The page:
- The Washington Times - Tuesday, May 11, 2010

TV social life

“All our lives, we’re plagued by the feeling that we might be missing something, somewhere. … Even if we shun the continual onslaught of news about Justin Bieber’s signature hairstyle or Sandra Bullock’s brand-new, 100 percent authentic third-world infant souvenir, our socially mediated selves push us to keep up. Our personal brands demand that we remain consistent … lest our ‘Followers’ and ‘Friends’ and other demi-associate members of our target demographics start to view us as impulsive, inconstant or — heaven forbid — complicated.

“In other words, we have to keep watching ‘Lost.’ Damn you, ‘Lost’! We went and jumped on your bandwagon way back in the first season, got sucked into your endless jungley maze and suspenseful chords, and waited breathlessly for the next shoe to drop, over and over again. Remember when that was still fun? Remember? Henry Gale’s googly-eyed provocations? Michael shooting Ana Lucia in the gut? The impenetrable, nostalgia-inducing mysteries of the Dharma Initiative? Thanks to the brilliant character studies of the first season (we ignored the dumb monsters), thanks to the genius twists and turns of the second and third seasons, we’re doomed to do our penance as the whole tale unravels in a messy heap.”

Heather Havrilesky, writing on “Help! We’re trapped by ‘Lost’!” on May 8 at Salon’s TV blog

New populism



“Many Americans, a vocal and varied segment of the public at large, have now convinced themselves that educated elites — politicians, bureaucrats, reporters, but also doctors, scientists, even schoolteachers — are controlling our lives. And they want them to stop. They say they are tired of being told what counts as news or what they should think about global warming; tired of being told what their children should be taught, how much of their paychecks they get to keep, whether to insure themselves, which medicines they can have, where they can build their homes, which guns they can buy, when they have to wear seatbelts and helmets, whether they can talk on the phone while driving, which foods they can eat, how much soda they can drink … the list is long. But it is not a list of political grievances in the conventional sense.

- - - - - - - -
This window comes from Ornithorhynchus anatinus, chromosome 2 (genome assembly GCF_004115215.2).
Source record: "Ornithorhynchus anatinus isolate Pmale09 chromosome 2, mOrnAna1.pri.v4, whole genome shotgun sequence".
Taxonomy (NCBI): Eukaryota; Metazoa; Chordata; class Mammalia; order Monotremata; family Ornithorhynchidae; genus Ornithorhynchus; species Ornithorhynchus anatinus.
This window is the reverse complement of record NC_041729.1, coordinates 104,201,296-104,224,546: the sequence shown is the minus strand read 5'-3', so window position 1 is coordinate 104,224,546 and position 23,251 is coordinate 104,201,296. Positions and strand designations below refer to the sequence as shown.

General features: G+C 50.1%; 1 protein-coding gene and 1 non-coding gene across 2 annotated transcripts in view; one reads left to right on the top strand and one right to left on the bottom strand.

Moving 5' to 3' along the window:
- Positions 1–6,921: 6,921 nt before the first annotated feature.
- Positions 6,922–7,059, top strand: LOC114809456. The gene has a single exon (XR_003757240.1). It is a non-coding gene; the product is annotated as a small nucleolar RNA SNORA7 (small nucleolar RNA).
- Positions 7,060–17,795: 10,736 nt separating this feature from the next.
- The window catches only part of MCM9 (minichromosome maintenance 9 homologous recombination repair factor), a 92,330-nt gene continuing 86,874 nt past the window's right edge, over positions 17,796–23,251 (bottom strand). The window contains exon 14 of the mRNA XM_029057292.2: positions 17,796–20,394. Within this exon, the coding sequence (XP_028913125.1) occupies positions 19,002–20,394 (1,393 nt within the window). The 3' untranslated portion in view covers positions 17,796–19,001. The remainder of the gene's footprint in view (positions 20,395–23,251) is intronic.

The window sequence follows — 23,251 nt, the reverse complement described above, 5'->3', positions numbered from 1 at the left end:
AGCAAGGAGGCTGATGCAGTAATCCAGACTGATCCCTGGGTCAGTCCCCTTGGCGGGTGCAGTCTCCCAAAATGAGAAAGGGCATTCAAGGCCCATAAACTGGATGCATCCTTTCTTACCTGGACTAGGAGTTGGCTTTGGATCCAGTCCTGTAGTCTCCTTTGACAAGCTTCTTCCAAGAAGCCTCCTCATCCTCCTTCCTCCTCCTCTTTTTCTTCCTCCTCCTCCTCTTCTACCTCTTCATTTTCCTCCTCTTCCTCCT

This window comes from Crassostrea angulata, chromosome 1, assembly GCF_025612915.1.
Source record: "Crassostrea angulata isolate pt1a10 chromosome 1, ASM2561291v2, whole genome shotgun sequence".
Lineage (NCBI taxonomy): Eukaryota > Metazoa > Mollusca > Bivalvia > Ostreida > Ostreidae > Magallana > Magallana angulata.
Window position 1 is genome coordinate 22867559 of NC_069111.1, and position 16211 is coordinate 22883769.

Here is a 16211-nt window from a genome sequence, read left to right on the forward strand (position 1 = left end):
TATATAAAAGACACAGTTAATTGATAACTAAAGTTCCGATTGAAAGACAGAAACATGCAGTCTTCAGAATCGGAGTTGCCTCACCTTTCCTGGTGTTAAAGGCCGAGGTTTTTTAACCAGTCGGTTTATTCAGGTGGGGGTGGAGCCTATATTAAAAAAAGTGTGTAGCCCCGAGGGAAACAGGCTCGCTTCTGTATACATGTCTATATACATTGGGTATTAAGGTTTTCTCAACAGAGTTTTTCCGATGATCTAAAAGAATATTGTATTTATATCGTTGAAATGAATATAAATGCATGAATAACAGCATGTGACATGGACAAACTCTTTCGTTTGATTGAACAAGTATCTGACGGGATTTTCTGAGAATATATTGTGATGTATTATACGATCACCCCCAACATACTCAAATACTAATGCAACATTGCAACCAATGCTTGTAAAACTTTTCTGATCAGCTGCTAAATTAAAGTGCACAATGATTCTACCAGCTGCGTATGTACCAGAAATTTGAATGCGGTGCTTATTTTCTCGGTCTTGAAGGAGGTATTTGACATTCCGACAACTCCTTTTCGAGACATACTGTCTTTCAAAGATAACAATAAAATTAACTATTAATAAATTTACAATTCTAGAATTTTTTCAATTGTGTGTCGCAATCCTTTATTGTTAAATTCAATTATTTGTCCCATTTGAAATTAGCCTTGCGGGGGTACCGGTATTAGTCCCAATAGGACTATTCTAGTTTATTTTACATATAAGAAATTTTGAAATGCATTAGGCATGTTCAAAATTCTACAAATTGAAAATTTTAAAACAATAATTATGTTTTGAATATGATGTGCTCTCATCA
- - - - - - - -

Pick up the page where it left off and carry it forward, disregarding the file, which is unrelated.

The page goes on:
“Historically, populist movements use the rhetoric of class solidarity to seize political power so that ‘the people’ can exercise it for their common benefit. American populist rhetoric does something altogether different today. It fires up emotions by appealing to individual opinion, individual autonomy, and individual choice, all in the service of neutralizing, not using, political power. It gives voice to those who feel they are being bullied, but this voice has only one, Garbo-like thing to say: I want to be left alone. … Welcome to the politics of the libertarian mob.”

Mark Lilla, writing on “The Tea Party Jacobins” in the May 27 issue of the New York Review of Books

All lacrosse

“The Duke lacrosse case, often presented in false or misleading terms, provided the preferred frame of reference [in coverage of the Virginia lacrosse-team killing].

“‘The Washington Post,’ after noting that [suspect George] Huguely had commented on the Duke case several years ago, recalled that the charges against the Duke players had been ‘dropped.’ (Actually, the North Carolina attorney general issued a public exoneration.) The AP … reported that the falsely accused Duke players had attended the same prep school as did Huguely. (Actually, only one did.) And Emily Friedman of ABC linked Huguely’s high school to the ‘2006 rape scandal’ at Duke. She didnt explain how the phrase ‘rape scandal’ could describe an event in which no rape occurred. …

“Seeing the national media link their names to an accused murderer because of events fueled by Durham authorities’ misconduct doubtless will fortify the falsely accused lacrosse players’ civil suit against Durham.”

KC Johnson, writing on “Virginia and Duke” on May 6 at Inside Higher Ed

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